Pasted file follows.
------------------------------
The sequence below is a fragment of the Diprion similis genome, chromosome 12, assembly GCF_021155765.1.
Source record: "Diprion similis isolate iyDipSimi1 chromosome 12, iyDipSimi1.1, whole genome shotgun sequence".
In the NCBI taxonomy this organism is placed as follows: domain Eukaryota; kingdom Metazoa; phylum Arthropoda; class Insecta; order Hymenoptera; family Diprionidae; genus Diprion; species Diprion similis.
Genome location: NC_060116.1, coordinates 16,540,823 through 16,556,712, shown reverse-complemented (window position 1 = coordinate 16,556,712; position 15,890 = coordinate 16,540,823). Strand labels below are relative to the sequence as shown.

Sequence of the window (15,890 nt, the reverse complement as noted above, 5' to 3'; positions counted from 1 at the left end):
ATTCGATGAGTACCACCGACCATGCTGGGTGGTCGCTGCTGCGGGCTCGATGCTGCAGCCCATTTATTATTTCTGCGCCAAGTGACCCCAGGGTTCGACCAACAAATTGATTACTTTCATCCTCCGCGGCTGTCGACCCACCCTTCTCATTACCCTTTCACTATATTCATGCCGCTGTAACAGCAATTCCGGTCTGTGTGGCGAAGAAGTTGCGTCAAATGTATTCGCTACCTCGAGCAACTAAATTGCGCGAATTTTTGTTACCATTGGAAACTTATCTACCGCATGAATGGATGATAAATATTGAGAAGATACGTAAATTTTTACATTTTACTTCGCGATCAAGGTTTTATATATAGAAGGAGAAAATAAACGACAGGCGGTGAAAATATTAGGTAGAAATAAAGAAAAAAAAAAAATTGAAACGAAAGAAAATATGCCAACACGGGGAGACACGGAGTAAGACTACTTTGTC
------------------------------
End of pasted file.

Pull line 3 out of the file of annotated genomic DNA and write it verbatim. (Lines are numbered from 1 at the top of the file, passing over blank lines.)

In the NCBI taxonomy this organism is placed as follows: domain Eukaryota; kingdom Metazoa; phylum Arthropoda; class Insecta; order Hymenoptera; family Diprionidae; genus Diprion; species Diprion similis.